The latest incarnation of the Mike Mignola's once underground, now seemingly omnipresent and unstoppable, comic book masterpiece, 'Hellboy', now comes into the world of animation. The first of the several planned animated films, 'The Sword of Storms' takes Hellboy and drops him in a fantasy world of Japanese folklore.
The voice acting is excellent. Ron Perlman has now become the de facto voice of Hellboy, and if this ever becomes an animated series, his presence will be crucial for its success. More surprisingly, considering her usually rather flat and whiny voice, Selma Blair delivers a finely nuanced performance. The best of all however, is Doug Jones. Seemingly perennially cursed by his background as a mime, the man has been seen in several great films in recent years but never heard. He has a pleasant, deep-ish voice, which entirely suits Abe Sapien. David Hyde Pierce acquitted himself well in Hellboy but will not be missed in the sequel. Hopefully Mr Jones' fine performance here will encourage studio execs to leave him be as the voice of the Silver Surfer.
The character designs are deliberately different from Mignola's and in my opinion, that is a smart decision. Hellboy himself remains relatively faithful to the original concept, but shown in a more stylised form, reminiscent of Bruce Timm's drawings. For the most part, this works, apart from an occasional slip where Hellboy's face takes on an exaggerated facial expression, lapsing into caricature. Abe Sapien, Liz Sherman and a few of the supporting characters are more radically redesigned and remind of the current pseudo-manga style of 'The Batman' or 'Jackie Chan Adventures'. Personally, I am not a great fan of this particular approach, but I acknowledge it is popular and in context, effective. Mike Mignola's original drawing style is not completely ignored and is most clearly evoked in the design of Hellboy's various skeletal and monstrous opponents. There are also some attempts to emulate the comic's use of shadows (most notably in the "Heads" sequence).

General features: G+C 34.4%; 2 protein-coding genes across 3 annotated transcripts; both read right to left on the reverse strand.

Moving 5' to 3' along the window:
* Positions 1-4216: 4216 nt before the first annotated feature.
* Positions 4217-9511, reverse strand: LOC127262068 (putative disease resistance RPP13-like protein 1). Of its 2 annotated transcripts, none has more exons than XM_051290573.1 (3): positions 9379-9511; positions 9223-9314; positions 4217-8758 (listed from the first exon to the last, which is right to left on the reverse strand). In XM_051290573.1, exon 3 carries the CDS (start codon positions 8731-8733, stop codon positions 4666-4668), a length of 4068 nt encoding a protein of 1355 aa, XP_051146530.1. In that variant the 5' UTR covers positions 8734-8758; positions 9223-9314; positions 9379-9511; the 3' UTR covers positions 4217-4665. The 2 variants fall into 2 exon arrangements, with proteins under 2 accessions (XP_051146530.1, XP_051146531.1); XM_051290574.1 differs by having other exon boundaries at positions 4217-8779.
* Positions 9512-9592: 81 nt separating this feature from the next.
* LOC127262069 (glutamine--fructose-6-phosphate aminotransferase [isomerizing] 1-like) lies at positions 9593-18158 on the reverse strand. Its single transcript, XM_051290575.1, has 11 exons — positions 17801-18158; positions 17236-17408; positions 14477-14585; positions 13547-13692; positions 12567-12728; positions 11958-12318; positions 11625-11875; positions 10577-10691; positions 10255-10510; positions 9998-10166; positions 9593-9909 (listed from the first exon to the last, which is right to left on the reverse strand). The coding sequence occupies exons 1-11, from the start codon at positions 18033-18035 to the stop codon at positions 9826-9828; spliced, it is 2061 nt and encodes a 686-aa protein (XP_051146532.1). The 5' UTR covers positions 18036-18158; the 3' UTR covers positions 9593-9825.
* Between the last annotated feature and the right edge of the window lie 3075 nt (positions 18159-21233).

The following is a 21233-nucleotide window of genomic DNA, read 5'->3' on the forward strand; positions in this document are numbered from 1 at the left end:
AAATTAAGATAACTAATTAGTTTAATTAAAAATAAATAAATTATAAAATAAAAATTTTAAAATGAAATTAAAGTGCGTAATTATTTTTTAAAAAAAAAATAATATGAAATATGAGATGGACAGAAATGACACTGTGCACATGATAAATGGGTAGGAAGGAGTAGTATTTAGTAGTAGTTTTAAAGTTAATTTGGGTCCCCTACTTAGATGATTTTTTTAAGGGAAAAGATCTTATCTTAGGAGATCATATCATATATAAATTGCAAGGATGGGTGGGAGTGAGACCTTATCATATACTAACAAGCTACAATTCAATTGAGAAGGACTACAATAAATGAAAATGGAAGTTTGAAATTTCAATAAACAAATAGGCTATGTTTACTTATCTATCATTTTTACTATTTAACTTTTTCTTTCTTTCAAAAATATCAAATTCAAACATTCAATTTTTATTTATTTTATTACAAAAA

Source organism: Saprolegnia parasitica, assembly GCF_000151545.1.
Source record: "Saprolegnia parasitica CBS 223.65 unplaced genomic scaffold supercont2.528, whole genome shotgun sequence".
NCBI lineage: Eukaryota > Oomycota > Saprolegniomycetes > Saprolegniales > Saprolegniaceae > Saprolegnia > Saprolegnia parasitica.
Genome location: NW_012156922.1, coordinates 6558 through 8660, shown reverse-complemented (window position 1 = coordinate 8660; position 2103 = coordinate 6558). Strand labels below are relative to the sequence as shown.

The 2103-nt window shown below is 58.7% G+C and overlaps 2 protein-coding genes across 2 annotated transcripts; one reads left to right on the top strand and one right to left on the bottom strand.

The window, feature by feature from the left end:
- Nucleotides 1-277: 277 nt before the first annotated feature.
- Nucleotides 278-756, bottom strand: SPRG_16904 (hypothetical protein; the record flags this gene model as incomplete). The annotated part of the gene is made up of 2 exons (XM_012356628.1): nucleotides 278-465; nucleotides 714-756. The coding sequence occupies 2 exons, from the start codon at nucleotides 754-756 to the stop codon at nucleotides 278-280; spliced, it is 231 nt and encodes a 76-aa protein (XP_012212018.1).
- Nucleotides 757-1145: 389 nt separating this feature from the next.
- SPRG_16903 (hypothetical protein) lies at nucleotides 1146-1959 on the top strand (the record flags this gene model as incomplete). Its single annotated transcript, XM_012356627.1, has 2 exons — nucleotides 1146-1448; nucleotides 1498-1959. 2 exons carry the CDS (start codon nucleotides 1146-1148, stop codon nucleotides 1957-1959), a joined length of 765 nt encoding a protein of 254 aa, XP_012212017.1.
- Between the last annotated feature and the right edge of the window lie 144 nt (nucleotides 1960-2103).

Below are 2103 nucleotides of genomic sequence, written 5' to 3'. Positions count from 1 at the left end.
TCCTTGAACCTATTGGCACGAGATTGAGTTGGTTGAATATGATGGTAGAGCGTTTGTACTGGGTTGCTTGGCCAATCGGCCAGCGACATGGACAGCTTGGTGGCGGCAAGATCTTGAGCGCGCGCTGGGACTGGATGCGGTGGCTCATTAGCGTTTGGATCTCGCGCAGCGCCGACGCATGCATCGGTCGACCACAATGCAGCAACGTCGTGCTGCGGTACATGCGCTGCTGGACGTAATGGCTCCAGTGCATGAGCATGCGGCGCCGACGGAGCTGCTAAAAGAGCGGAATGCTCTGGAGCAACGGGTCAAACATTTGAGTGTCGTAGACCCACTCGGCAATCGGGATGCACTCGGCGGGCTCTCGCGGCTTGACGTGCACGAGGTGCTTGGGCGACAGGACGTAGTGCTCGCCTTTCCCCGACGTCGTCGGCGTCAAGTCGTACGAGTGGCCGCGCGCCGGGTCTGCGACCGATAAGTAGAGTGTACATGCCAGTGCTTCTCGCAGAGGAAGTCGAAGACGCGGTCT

There are however, some problems. The animation itself is very hit and miss, and apart from the already mentioned weird facial expressions, there are occasional strange and unnatural movements from the characters. Some scenes feature noticeably poorer animation quality than the overall film. They appear jerky and cheap and look as though they were completed in a rush.
The plot itself is not overly engaging. Although a story about cursed ancient lovers shows promise, it is severely underdeveloped, in favour of some nonsense about Thunder Gods and Dragons. The majority of the actual film shows Hellboy wandering around Wonderland (or something), fighting assorted monsters. Some of these action sequences are great fun but it all gets repetitive so that the overall effect is episodic and only occasionally compelling (I'm going to mention "Heads" again here that segment is excellent). The other half of the film deals with Abe and Liz, but they are not given much to do, and their action sequences are nowhere near as interesting as Hellboy's. There is some attempt to deal with Liz's distrust of her powers but it largely falls flat, especially compared to the comics and film. However, the fact that there is some characterisation at all, as well as the presence of some rather mature themes and some unflinching violence mark this as more than just a kids-only film. Hopefully, the creators are just hitting their stride, and some of the wrinkles will be ironed out by the next instalment.